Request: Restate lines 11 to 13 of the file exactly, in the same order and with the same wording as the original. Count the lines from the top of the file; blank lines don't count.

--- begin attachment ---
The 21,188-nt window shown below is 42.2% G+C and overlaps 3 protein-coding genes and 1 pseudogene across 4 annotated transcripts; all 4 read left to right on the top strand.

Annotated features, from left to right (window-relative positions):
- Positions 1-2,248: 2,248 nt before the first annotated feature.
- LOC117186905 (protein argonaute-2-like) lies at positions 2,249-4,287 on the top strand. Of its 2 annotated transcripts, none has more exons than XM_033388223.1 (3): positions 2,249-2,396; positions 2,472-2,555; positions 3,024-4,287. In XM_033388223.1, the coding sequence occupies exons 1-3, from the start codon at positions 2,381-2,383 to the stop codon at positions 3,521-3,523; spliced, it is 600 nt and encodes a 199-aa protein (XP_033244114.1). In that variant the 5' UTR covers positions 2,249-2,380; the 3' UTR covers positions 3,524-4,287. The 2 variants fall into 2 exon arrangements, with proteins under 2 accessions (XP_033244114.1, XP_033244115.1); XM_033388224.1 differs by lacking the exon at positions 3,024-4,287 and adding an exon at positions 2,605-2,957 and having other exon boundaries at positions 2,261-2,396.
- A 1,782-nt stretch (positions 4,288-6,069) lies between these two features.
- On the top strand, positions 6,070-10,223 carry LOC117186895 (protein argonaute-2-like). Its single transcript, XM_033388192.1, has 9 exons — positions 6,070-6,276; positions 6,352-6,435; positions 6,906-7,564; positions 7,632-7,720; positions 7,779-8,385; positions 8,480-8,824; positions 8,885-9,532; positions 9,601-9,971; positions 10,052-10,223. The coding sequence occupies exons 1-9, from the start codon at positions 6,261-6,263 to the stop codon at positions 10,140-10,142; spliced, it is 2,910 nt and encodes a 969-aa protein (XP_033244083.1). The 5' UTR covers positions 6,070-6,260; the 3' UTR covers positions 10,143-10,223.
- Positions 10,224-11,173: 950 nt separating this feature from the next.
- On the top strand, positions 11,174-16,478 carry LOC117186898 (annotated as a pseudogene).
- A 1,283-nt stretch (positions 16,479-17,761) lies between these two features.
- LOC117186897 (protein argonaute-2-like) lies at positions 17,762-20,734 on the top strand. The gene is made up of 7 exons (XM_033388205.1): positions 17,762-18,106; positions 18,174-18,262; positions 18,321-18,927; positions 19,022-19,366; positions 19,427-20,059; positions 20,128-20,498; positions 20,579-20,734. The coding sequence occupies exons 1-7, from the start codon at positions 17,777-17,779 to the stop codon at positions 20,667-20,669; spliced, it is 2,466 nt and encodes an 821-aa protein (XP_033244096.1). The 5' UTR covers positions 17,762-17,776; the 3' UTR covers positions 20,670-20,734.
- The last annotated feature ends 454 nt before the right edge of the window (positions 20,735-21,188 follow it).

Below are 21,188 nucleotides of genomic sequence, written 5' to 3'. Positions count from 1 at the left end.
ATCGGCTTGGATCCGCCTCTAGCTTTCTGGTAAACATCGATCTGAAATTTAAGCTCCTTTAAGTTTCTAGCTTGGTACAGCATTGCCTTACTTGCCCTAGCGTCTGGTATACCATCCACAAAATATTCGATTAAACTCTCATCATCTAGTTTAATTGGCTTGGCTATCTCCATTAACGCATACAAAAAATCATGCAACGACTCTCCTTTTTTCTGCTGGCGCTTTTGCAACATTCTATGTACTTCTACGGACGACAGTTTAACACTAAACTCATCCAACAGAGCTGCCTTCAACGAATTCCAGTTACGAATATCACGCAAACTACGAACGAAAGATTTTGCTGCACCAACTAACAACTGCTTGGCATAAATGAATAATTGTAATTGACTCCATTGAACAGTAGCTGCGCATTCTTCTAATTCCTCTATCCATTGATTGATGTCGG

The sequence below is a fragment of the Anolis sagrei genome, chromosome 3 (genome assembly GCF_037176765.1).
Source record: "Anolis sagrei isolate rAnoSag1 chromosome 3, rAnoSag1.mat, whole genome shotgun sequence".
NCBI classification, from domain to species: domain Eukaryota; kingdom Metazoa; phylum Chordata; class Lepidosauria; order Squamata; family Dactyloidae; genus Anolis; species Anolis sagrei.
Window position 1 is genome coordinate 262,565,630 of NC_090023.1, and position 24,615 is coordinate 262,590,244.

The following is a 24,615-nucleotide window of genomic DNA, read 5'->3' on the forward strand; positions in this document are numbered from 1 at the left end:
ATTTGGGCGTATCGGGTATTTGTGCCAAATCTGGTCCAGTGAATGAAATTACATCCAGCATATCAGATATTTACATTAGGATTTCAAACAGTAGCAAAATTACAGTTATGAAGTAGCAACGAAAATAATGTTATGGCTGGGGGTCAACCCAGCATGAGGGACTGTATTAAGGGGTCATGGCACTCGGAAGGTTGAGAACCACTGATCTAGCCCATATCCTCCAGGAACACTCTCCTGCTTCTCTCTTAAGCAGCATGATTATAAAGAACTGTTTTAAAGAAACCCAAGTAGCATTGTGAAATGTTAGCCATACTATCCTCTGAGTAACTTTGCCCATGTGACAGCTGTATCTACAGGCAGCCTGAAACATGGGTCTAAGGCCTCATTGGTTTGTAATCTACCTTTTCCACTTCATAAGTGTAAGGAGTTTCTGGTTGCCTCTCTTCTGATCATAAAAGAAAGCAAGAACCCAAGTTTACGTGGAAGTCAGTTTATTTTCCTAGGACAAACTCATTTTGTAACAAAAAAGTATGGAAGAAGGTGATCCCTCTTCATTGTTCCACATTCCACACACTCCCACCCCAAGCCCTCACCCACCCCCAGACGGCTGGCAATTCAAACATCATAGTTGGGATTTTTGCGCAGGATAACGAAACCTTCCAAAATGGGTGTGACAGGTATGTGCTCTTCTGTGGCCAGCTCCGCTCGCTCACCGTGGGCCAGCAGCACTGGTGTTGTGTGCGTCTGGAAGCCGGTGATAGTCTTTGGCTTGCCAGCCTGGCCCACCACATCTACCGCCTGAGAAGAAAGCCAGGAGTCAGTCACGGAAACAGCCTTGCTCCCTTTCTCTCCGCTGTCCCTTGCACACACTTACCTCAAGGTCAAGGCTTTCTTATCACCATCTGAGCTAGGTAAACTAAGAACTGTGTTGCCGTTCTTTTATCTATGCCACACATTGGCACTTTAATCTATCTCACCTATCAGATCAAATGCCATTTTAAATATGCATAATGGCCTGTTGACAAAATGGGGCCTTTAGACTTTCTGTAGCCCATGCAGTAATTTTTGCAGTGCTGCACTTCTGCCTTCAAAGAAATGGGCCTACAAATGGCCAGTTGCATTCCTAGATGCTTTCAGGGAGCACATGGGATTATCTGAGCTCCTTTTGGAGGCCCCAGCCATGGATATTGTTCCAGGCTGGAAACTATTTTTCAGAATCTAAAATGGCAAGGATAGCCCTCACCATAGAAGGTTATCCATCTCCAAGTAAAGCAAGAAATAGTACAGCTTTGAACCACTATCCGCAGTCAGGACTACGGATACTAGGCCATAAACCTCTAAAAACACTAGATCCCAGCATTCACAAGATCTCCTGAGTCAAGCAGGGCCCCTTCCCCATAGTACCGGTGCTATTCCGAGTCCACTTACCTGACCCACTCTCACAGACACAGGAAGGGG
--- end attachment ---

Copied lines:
- The last annotated feature ends 454 nt before the right edge of the window (positions 20,735-21,188 follow it).

Below are 21,188 nucleotides of genomic sequence, written 5' to 3'. Positions count from 1 at the left end.
ATCGGCTTGGATCCGCCTCTAGCTTTCTGGTAAACATCGATCTGAAATTTAAGCTCCTTTAAGTTTCTAGCTTGGTACAGCATTGCCTTACTTGCCCTAGCGTCTGGTATACCATCCACAAAATATTCGATTAAACTCTCATCATCTAGTTTAATTGGCTTGGCTATCTCCATTAACGCATACAAAAAATCATGCAACGACTCTCCTTTTTTCTGCTGGCGCTTTTGCAACATTCTATGTACTTCTACGGACGACAGTTTAACACTAAACTCATCCAACAGAGCTGCCTTCAACGAATTCCAGTTACGAATATCACGCAAACTACGAACGAAAGATTTTGCTGCACCAACTAACAACTGCTTGGCATAAATGAATAATTGTAATTGACTCCATTGAACAGTAGCTGCGCATTCTTCTAATTCCTCTATCCATTGATTGATGTCGG